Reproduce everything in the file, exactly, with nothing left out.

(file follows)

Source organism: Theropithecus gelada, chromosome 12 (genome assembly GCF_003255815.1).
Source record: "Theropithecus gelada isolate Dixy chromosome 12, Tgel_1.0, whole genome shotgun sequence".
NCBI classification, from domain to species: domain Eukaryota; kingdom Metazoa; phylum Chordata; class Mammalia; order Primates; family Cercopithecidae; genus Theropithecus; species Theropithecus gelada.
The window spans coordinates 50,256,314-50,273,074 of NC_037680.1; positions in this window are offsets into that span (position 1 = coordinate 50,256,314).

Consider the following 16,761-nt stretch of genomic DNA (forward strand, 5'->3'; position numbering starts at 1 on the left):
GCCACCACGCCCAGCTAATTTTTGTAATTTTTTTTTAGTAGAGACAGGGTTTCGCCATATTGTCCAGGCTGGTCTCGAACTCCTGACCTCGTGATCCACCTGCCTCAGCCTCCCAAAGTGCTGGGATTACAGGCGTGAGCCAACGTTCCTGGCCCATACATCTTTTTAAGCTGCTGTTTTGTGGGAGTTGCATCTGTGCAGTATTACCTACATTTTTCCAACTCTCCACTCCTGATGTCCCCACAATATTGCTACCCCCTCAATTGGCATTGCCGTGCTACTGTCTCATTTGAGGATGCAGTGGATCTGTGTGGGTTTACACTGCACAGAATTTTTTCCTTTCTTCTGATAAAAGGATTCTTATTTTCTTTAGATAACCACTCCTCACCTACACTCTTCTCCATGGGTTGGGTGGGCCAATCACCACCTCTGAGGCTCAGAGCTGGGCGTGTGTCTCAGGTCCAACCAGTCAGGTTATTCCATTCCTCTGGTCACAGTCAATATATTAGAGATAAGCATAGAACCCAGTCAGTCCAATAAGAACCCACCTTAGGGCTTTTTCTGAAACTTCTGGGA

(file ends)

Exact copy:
Source organism: Theropithecus gelada, chromosome 12 (genome assembly GCF_003255815.1).
Source record: "Theropithecus gelada isolate Dixy chromosome 12, Tgel_1.0, whole genome shotgun sequence".
NCBI classification, from domain to species: domain Eukaryota; kingdom Metazoa; phylum Chordata; class Mammalia; order Primates; family Cercopithecidae; genus Theropithecus; species Theropithecus gelada.
The window spans coordinates 50,256,314-50,273,074 of NC_037680.1; positions in this window are offsets into that span (position 1 = coordinate 50,256,314).

Consider the following 16,761-nt stretch of genomic DNA (forward strand, 5'->3'; position numbering starts at 1 on the left):
GCCACCACGCCCAGCTAATTTTTGTAATTTTTTTTTAGTAGAGACAGGGTTTCGCCATATTGTCCAGGCTGGTCTCGAACTCCTGACCTCGTGATCCACCTGCCTCAGCCTCCCAAAGTGCTGGGATTACAGGCGTGAGCCAACGTTCCTGGCCCATACATCTTTTTAAGCTGCTGTTTTGTGGGAGTTGCATCTGTGCAGTATTACCTACATTTTTCCAACTCTCCACTCCTGATGTCCCCACAATATTGCTACCCCCTCAATTGGCATTGCCGTGCTACTGTCTCATTTGAGGATGCAGTGGATCTGTGTGGGTTTACACTGCACAGAATTTTTTCCTTTCTTCTGATAAAAGGATTCTTATTTTCTTTAGATAACCACTCCTCACCTACACTCTTCTCCATGGGTTGGGTGGGCCAATCACCACCTCTGAGGCTCAGAGCTGGGCGTGTGTCTCAGGTCCAACCAGTCAGGTTATTCCATTCCTCTGGTCACAGTCAATATATTAGAGATAAGCATAGAACCCAGTCAGTCCAATAAGAACCCACCTTAGGGCTTTTTCTGAAACTTCTGGGA